Let’s look at my personal experiences. Statistically I may get overlooked for roles, I have to travel over 100 miles to find a hairdresser that can work with afro hair, I struggle to find basic everyday necessities in the high street like nude coloured tights. Even though I fall under the category of an ethnic minority and I am female (by default less privileged, statistically I will face more inequality than my white peers), I experience some societal privileges too. For example, as an able-bodied person, I am more privileged than my physically disabled peers – I can take a trip to London without having to restrict my route to only explore parts of London that are close to accessible tube stations, or to only visit shops that have access points wide enough to fit a chair through the door; a constant battle for wheelchair users in London.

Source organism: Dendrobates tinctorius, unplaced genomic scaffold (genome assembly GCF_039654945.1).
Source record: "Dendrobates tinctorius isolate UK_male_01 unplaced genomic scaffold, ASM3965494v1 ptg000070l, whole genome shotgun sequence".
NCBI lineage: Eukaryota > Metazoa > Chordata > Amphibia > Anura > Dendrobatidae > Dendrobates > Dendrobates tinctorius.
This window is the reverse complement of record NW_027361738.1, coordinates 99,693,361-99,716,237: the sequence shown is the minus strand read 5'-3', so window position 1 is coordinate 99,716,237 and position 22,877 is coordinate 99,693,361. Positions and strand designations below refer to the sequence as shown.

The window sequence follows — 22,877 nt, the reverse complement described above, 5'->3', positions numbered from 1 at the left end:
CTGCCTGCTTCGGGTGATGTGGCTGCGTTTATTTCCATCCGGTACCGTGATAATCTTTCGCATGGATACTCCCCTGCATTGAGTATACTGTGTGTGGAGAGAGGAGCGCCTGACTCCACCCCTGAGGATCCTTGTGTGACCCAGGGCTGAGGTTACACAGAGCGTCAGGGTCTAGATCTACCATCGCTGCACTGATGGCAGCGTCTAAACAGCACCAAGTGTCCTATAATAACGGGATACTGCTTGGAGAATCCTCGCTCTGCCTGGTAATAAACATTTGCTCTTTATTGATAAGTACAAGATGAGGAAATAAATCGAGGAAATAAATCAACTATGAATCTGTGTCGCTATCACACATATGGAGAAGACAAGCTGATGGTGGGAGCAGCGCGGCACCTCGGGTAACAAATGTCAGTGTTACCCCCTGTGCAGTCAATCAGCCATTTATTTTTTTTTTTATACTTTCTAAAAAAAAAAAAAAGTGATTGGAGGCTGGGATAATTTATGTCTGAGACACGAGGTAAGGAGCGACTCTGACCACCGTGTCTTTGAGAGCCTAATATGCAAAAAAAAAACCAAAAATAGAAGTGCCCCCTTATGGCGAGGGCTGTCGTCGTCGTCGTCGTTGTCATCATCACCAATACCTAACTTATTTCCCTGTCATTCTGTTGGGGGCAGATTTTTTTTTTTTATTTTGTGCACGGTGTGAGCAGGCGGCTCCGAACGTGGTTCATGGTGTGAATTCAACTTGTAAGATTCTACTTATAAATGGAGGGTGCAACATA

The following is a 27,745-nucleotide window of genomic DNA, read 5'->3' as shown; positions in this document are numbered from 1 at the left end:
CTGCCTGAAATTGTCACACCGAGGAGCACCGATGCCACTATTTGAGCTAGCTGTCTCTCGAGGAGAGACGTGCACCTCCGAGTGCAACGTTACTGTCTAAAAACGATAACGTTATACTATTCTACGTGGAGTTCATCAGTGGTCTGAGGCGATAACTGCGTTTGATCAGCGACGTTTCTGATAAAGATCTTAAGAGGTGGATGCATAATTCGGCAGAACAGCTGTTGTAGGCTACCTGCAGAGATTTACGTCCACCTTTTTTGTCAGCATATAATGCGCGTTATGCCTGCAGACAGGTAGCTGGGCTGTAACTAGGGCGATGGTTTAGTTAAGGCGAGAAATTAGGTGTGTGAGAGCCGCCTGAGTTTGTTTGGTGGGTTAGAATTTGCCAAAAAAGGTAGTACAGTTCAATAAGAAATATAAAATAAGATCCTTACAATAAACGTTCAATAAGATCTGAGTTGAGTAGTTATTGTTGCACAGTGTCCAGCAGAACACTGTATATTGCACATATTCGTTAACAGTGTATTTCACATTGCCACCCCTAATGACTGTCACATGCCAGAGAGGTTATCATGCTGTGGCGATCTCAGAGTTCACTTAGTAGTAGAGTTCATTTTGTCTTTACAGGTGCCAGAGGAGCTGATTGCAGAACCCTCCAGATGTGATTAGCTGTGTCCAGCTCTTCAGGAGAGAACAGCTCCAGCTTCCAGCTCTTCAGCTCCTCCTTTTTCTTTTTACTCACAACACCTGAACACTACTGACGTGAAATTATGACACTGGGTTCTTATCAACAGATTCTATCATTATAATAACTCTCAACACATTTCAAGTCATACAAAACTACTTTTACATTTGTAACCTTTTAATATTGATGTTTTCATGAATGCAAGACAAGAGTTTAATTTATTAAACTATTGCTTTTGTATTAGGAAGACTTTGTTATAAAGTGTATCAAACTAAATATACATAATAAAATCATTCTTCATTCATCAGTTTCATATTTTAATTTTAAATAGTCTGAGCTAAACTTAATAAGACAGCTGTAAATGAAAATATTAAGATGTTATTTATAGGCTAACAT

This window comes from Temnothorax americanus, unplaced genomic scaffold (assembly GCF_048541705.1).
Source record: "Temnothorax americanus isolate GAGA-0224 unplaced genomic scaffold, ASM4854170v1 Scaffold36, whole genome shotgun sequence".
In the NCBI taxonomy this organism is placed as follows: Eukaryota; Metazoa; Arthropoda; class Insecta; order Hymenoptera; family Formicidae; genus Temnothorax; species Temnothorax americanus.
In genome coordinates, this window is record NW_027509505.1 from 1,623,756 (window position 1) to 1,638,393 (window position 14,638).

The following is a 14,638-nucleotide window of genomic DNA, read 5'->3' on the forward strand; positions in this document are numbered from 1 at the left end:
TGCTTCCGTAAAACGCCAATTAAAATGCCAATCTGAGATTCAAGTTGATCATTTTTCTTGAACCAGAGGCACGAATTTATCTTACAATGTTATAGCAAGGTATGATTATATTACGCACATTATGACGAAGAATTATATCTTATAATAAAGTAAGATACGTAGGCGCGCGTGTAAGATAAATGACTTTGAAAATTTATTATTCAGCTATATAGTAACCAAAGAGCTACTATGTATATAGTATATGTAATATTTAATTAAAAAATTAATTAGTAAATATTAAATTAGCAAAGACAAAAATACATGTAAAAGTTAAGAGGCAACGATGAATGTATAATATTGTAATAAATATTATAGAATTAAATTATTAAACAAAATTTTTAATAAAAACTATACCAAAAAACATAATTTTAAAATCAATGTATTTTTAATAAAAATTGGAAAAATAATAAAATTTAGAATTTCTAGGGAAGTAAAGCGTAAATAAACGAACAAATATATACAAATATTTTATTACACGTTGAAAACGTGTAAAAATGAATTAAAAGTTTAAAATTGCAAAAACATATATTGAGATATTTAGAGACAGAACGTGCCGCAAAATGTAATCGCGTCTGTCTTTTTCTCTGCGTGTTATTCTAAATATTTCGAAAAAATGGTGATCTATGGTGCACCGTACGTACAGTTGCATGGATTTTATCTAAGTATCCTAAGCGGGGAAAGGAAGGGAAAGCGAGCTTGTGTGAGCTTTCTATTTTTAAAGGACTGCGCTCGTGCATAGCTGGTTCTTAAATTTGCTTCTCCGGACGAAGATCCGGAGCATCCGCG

Whilst the concept of white privilege can feel like an attack on liberal society, an attack on your identity or even on your upbringing, it is simply an inevitable by-product of living in a country that was founded on white supremacy and colonialism. It is a construct that disrupts, interferes and turns our shared utopia of what we thought Great Britain, or whatever country you live in, was or is, upside down. But it is not an attack on you.
We don’t blame or want every single man we come into contact with to feel guilty about the privileges they’ve benefitted from the patriarchy, do we? Absolutely not. It is unearned guilt. It is not your fault, but is your responsibility to be aware of the inbuilt societal privileges you have and recognise how to leverage this to help others who may not have the same societal advantages as you in order to effect change.